Fan favourite Ray Parlour made over 450 appearances for Arsenal during happier times at the club - winning three Premier League titles and four FA Cups and was part of the famous 'Invincibles' team of the 2003/04 season.
Many of his former teammates have been particularly vocal about their old club in recent weeks. So much so that Arsene Wenger has hit back at recent criticism from some of his former charges by reminding them that none of his old guard were 'perfect'.
Speaking to celebrate the launch of Papa John’s new Deep Crust pizza, 90min caught up with Parlour to talk about Arsenal's current problems, how many of the current crop would have made it into the squads of old and how he might 'trick' Alexis Sanchez into signing a new contract...
Arsene Wenger has hit back at some of the ex-players and club legends from your era who've criticised him in recent weeks. What have you made of the situation at the club at the moment?
"Well, we had bad games too. I was involved in a game where we lost to Man Utd 6-1 at Old Trafford. You always get highs and lows during your career but you've always got a look at your performance and manner of how you lose a game.
"Sometimes you can walk off the pitch and say 'I gave everything today and the other team were better', but if you walk off the pitch and think 'well I could've done another 30% more today for the team' then that's not the right way to look at it.
"You've got to have a lot of desire and commitment. You've got to be proud to wear the shirt and that performance against Liverpool. I could see it wasn't one of those games."
How was Wenger as a manager after those kinds of bad defeats?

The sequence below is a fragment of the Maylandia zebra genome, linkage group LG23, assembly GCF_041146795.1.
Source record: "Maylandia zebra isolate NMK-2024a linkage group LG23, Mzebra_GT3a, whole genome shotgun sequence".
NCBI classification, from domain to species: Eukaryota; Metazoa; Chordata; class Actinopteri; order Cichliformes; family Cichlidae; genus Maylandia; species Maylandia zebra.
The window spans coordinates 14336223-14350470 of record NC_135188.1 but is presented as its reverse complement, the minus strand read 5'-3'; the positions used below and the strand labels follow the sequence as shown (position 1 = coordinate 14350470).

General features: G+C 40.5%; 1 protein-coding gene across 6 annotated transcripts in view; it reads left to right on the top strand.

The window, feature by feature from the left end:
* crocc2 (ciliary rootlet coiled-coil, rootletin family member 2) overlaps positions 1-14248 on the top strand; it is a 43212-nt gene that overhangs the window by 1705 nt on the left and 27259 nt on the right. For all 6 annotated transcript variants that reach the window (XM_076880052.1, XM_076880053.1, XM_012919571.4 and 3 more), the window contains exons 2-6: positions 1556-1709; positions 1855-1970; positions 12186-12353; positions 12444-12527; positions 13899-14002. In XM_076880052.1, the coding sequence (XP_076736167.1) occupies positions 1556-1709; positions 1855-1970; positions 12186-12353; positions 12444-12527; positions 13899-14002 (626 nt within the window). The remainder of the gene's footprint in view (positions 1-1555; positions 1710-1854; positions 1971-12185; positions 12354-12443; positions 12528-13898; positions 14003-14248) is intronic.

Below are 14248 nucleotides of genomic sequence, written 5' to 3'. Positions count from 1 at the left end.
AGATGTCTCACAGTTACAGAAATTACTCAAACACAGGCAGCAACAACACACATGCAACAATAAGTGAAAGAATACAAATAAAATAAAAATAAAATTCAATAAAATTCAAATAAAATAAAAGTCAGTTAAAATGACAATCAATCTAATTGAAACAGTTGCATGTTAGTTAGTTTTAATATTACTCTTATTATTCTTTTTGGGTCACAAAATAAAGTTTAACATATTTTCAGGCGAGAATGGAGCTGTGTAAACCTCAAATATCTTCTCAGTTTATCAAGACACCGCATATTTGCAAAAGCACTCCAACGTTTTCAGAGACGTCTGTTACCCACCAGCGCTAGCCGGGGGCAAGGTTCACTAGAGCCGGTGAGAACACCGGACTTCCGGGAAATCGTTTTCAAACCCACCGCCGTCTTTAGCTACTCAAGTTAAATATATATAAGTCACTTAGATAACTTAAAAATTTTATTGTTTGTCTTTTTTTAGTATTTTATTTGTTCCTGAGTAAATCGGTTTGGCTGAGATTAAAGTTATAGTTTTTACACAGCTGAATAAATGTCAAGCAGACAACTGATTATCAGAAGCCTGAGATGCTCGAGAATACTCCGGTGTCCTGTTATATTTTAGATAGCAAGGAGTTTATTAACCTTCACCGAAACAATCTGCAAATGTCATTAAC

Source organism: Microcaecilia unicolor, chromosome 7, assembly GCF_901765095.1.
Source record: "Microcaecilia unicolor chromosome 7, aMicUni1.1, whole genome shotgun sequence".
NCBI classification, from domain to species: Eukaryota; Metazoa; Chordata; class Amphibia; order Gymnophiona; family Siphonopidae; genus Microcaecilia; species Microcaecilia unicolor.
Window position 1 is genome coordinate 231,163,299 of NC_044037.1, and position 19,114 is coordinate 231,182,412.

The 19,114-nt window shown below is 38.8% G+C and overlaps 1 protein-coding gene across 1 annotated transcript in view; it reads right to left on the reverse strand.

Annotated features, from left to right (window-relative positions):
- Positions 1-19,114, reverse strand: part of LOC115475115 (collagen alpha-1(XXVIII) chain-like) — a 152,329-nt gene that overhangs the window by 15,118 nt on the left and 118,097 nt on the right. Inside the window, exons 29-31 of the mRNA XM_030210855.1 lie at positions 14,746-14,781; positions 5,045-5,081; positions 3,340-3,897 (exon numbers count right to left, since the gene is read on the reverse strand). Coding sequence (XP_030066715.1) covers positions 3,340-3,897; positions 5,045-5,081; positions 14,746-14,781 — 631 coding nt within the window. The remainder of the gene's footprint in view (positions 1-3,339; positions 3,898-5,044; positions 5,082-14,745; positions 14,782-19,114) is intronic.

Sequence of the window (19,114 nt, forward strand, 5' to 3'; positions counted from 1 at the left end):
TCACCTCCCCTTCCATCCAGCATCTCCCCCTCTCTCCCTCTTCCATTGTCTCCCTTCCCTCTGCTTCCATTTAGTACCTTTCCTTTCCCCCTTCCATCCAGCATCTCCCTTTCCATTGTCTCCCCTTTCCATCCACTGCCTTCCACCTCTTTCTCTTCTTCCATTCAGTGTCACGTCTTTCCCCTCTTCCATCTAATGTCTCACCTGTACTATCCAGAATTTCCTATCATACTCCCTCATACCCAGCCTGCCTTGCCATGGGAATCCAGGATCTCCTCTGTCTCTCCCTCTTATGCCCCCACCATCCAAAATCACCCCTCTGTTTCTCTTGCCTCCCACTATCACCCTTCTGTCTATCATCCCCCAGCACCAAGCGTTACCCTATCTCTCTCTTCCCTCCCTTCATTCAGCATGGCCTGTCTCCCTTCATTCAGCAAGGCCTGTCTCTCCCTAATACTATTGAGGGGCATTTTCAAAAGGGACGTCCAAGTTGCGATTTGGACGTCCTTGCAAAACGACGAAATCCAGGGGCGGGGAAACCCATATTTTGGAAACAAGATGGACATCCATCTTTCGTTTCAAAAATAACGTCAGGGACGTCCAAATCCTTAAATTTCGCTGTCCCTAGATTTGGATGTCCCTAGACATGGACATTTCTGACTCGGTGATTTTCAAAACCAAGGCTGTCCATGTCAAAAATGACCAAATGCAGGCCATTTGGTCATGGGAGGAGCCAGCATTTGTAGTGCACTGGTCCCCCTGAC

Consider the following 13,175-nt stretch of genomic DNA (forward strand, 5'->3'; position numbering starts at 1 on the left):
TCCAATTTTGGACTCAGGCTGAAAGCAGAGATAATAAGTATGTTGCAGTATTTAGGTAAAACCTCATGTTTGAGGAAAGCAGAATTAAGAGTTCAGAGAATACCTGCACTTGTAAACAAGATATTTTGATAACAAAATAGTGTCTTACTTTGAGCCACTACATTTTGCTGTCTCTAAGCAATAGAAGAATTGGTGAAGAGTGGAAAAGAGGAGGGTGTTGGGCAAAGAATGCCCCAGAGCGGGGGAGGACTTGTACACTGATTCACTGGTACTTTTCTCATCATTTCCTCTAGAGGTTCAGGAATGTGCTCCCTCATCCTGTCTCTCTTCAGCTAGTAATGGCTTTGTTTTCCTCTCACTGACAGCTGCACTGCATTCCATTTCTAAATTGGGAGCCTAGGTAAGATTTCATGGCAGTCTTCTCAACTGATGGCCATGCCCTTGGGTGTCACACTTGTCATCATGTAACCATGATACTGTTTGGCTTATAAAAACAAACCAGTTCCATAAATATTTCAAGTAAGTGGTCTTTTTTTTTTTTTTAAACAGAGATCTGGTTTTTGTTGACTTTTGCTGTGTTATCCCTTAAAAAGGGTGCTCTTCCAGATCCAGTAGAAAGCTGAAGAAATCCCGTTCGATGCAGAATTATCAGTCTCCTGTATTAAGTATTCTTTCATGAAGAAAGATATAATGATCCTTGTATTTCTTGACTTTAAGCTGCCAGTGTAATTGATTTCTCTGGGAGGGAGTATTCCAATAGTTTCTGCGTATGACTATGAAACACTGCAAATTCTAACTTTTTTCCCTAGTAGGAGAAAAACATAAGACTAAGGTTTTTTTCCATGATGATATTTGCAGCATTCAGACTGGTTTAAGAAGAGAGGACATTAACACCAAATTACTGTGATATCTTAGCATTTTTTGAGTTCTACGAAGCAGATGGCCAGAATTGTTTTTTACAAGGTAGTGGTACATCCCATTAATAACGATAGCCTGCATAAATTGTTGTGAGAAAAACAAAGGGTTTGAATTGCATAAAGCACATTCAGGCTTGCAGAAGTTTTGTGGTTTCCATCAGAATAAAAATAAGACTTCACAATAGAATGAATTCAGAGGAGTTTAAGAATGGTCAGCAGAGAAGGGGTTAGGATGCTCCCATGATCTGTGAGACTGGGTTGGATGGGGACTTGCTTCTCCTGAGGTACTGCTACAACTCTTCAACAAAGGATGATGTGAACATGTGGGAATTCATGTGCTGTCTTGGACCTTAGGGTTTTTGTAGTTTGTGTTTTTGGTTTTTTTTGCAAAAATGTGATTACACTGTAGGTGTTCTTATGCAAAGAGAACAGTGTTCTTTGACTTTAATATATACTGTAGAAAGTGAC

"He would go away and watch the video back plenty of times, look at the goals, have a big meeting next day and go through goal by goal, situation by situation. He'd want a bit of feedback from the players to get it all out in the open.
"He's a totally different manager to say George Graham, who says what he thinks straight after the game. He'll assess it and see what went wrong and what he can improve, so everybody can learn and move on."
How many of the current players would make it into the early Wenger squads that you played in from the 90s up to the 'Invincibles' period?
"I don't know, really. It's hard to say. We had a very strong midfield obviously, with a lot of back up. That's an interesting question for Wenger because he's worked with lots of different players.
"Maybe [Alexis] Sanchez, who's been the standout player, but when you're playing with the likes of [Thierry] Henry and [Dennis] Bergkamp it's difficult for a lot of players to get into that side.
"It's all about today not back in the day. You could also argue that the Premier League is a lot harder now. It is much more competitive these days."
What's been your take on the Alexis Sanchez saga this summer? Do you think he'll stay now, or is it only a matter of time before he goes?
"I don't know, only Sanchez and his representatives can tell you that.
"It was a lot of money for Arsenal to turn down, but it would cost a lot of money to replace a player of his quality as well. I think he's the type of character that will always give 100%. He won't sulk - I'm with Wenger on that - and I'm sure the fans will see his passion to still play for Arsenal.
"We all want him to sign a new contract, but at the end of the day it's up to the player and his representative."
There was some joking on Twitter early in the summer, after someone connected a tweet you wrote about taking Sanchez out for a few drinks and him not turning up to training the next day due to 'illness'. Did you see that?
"Oh yeah! It was all a muck about! Social media is very difficult these days. I would love to take him out to be fair though.
"I could take him out and he might sign and not know what's he's doing and regret it the next morning! We would have a bit of fun, put it that way! [laughs]"
"Social media has changed the whole picture of football now. If you were in the pub in my day, no-one had camera phones. You're in a bit of a bubble now as a footballer. Players are like pop stars now aren't they?"
Would you have survived in today's environment?
"Of course. You deal with it. You go with the times. You have to because you want to be a professional footballer. If I was playing in this day and age I'd live totally differently to how it was in the early 90s."
"We had a lot of fun though. I don't know if footballers have as much fun nowadays, but they can't afford to. There can be major consequences these days."
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